Sunday, August 27, 2017
A note on Tobe Hooper (1943-2017)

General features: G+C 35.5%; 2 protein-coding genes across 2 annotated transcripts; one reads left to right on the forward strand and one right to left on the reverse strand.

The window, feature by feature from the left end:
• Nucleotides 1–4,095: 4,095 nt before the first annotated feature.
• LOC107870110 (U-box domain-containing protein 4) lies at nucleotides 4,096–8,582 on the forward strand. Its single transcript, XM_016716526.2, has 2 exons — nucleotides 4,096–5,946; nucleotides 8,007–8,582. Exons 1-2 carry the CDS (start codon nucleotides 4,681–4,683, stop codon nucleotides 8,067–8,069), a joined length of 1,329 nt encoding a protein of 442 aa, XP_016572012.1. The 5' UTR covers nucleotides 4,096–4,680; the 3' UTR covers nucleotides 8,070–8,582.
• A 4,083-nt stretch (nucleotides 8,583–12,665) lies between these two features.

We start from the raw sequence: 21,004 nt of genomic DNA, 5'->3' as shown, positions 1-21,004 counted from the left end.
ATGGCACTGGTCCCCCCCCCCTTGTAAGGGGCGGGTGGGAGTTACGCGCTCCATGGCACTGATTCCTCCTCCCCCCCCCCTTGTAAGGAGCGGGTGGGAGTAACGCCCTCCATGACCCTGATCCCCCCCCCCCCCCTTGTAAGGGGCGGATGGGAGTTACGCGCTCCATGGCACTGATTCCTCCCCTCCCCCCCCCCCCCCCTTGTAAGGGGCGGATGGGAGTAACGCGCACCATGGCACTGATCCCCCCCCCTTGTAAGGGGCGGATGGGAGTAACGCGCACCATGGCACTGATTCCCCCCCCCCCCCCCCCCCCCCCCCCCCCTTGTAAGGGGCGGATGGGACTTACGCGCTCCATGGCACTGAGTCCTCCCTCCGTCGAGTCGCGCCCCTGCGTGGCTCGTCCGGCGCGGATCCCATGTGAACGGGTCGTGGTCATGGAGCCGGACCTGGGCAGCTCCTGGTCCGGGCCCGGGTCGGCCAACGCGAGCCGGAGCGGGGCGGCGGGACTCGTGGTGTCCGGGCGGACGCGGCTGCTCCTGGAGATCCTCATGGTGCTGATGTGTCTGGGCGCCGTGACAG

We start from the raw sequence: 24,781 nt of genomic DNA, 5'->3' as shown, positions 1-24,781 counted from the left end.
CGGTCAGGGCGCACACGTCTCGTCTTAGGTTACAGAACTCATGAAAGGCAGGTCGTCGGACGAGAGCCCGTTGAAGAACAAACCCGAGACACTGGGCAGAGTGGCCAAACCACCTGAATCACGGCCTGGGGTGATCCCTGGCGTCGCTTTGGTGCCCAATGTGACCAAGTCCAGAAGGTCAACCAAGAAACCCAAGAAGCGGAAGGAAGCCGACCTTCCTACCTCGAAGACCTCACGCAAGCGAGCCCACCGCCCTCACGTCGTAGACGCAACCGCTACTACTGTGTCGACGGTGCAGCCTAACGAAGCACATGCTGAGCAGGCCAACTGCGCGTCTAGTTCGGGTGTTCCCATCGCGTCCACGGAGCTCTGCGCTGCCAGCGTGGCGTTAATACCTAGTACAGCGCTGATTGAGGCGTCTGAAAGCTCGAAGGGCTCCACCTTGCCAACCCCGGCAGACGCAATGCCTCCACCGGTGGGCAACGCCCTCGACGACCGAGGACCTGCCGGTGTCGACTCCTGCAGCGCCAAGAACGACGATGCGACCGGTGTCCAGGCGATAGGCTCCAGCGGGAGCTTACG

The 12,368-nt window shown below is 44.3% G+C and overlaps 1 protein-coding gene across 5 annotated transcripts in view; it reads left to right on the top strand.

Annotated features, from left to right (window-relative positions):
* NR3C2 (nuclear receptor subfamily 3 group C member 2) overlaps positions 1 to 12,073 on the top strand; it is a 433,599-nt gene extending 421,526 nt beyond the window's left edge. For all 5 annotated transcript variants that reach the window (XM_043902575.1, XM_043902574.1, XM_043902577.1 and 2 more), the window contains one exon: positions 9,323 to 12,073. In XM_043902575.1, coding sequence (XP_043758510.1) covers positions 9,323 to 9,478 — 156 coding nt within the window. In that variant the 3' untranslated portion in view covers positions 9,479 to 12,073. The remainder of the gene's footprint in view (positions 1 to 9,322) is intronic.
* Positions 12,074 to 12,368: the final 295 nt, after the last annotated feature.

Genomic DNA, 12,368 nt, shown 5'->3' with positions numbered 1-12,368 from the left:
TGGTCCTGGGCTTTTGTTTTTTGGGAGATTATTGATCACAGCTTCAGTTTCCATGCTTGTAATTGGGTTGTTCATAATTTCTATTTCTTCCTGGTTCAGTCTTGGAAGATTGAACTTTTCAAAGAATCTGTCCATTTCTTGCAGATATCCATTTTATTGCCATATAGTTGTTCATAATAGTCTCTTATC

Longtime readers will remember my friend Wendigo as a vampire movie fan, and a fan of horror movies in general. One Halloween back in the 1990s I was going to spend the night at his house and wanted to entertain him with horror films he hadn't seen. As it turned out, neither he nor I had seen The Texas Chain-Saw Massacre at that time, and the local public library happened to have a copy. Afterward, he told me he never wanted to see that film again -- not because it wasn't good, but just because ...And that was while acknowledging that there was no real gore to speak of in Hooper's seminal film. It just had an unprecedented brutality, best illustrated by the suddenness in one scene with which Leatherface appears, bops a victim over the head, and drags the doomed one away to some terrible fate. To be fair, Wendigo could do without the one girl screaming all the time, but that was in keeping with the overall tone of the film. As a vampire fan, my friend is more appreciative of Hooper's Salem's Lot miniseries, and even of his Space Vampires-derived bit of craziness, Lifeforce. But neither he nor anyone else can deny that Texas Chain-Saw is Hooper's ticket to a place in cinema history. And now that he and George Romero have died in one summer, we sincerely urge John Carpenter to look after his health.